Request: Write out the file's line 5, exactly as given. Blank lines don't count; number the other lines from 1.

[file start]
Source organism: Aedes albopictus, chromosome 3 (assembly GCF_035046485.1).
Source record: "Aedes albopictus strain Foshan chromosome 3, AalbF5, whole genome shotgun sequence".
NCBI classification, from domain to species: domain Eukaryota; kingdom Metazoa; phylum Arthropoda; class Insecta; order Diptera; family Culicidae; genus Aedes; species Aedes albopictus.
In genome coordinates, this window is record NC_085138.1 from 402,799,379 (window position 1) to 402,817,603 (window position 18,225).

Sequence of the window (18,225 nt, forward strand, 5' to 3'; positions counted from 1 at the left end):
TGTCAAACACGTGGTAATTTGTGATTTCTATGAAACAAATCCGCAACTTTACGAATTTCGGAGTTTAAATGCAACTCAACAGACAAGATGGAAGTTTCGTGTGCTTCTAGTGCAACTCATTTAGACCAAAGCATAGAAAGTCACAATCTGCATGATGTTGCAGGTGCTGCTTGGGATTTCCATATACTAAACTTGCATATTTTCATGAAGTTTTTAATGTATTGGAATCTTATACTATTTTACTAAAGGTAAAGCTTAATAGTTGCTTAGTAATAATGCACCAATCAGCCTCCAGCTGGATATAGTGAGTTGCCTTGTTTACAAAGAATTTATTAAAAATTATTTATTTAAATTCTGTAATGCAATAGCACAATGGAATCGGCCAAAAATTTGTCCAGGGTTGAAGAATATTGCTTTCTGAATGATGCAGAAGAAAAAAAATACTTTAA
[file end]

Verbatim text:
Sequence of the window (18,225 nt, forward strand, 5' to 3'; positions counted from 1 at the left end):